HC allows police to cancel permits of cabs breaking speed limit | delhi | Hindustan Times
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HC allows police to cancel permits of cabs breaking speed limit

delhi Updated: Jan 15, 2009 23:39 IST
Harish V. Nair
Harish V. Nair
Hindustan Times
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In a significant step to rein in the notorious call centre cabs, the Delhi High Court on Thursday gave green signal to Delhi Police to impound and cancel permits of speeding cabs.

The cab owners, mostly from Gurgaon and Faridabad, had moved the court challenging notifications by the police fixing the speed limit of their vehicles at 40 kmph. Terming such curbs as illegal, they contended the cabs were Light Motor Vehicles, and the maximum speed limit for such type of vehicles was 65 Kmph.

But the court upheld Delhi Police counsel Mukta Gupta's contention that such rule was applicable only for light motor vehicles meant for personal use and not for cabs used to ferry employees.

“Call centre cabs are indeed involved in large number of traffic violations…. On a factual basis, there appears to be a reasonable nexus between the speed limit stipulated by notifications and the legitimate aim of ensuring safe driving,” said the judges dismissing the cab owners’ petition.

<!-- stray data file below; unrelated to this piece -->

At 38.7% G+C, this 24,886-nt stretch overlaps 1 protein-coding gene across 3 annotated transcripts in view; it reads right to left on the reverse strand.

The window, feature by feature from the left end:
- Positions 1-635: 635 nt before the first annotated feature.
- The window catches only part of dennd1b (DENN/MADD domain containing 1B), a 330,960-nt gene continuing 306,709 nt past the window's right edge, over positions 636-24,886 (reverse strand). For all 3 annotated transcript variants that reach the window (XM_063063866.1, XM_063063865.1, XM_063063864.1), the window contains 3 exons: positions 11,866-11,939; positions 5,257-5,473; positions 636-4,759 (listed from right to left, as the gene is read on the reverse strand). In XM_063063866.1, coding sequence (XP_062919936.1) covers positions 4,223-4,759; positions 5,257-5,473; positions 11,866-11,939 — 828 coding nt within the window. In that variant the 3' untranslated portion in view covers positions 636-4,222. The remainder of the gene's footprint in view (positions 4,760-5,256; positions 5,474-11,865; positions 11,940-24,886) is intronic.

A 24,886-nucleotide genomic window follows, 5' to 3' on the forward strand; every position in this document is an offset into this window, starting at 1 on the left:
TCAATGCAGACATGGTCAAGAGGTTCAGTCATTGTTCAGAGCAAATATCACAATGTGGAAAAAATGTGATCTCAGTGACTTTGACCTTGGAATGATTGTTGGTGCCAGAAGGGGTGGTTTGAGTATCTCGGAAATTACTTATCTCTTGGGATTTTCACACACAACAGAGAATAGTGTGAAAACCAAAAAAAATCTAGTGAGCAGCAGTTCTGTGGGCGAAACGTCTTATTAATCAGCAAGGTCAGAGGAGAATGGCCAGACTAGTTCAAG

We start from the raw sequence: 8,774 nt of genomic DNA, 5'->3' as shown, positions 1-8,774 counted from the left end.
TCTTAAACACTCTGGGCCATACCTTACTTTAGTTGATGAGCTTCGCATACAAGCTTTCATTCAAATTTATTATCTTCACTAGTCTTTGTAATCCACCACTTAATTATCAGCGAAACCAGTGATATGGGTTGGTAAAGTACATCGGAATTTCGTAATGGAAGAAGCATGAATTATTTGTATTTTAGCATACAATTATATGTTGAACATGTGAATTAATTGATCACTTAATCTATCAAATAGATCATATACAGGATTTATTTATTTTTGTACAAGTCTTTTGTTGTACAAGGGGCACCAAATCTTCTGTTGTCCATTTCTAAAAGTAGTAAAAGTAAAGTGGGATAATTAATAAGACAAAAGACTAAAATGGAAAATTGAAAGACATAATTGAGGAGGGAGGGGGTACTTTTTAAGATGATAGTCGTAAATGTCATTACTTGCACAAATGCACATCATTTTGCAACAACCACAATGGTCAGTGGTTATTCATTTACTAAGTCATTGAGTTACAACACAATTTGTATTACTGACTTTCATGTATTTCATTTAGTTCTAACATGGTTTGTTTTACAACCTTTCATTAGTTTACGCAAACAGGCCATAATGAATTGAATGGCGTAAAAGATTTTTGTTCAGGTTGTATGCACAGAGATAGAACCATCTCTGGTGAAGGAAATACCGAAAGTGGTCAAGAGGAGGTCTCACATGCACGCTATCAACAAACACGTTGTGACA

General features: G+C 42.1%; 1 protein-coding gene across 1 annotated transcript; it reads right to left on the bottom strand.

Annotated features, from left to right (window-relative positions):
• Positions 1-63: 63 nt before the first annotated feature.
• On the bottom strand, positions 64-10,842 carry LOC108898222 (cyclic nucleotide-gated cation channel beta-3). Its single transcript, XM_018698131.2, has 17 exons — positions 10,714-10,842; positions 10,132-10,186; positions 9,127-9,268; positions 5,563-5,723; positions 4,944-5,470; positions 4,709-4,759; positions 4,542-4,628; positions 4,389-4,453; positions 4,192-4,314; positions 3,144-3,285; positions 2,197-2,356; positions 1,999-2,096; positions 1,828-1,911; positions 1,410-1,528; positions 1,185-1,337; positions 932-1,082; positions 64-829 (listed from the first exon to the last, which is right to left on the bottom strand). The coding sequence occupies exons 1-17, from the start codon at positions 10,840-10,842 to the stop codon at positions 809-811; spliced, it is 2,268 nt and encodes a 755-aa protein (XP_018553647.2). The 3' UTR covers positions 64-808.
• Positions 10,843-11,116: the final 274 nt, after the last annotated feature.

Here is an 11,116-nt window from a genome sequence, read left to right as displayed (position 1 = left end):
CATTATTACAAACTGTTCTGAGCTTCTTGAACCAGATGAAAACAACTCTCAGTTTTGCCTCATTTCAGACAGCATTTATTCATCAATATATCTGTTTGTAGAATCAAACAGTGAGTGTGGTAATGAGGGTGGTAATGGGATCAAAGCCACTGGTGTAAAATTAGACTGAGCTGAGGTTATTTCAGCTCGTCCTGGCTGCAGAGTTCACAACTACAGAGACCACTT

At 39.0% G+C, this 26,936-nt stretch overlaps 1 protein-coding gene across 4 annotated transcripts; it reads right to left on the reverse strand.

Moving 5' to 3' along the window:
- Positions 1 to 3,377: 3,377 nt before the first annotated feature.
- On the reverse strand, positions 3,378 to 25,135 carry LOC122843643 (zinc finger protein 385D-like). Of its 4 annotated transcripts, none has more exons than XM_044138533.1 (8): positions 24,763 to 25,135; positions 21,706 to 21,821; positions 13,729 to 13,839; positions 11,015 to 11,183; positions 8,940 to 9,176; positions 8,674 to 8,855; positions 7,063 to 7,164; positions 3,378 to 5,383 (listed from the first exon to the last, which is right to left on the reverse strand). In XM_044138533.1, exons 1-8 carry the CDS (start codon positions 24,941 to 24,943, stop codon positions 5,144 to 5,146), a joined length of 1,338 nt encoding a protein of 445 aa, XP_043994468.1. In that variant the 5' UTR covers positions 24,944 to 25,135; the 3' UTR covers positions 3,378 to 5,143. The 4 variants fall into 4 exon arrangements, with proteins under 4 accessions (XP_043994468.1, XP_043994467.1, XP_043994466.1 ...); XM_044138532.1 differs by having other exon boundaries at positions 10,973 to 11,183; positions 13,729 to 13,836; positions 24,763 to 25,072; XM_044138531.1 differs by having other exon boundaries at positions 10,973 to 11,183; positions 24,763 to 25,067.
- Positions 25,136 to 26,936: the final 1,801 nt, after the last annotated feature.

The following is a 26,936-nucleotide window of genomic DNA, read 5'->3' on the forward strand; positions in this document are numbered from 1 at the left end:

Referring to statistics submitted by the police, Chief Justice A.P. Shah and S. Muralidhar said cab owners argument that their vehicles were hardly involved in accidents compared to private vehicles “does not appear to be correct”.

As per the figures, 7,033 cabs were challaned in 2008. Out of this, 1,198 were fined for dangerous driving and 1,658 were fined for driving without a speed governor. The court noted that “there was clear deterioration in the situation” as the number of challans in 2007 was 4,726. “Therefore, the fixing of the speed limit of 40 kmph is not unreasonable or arbitrary,” said the court.

The cabs have, of late, become a menace in the city. Many of these vehicles have to cover great distances at odd hours. They are often driven rashly and pose a threat to other road users. The police notifications came following a high court direction in October last year.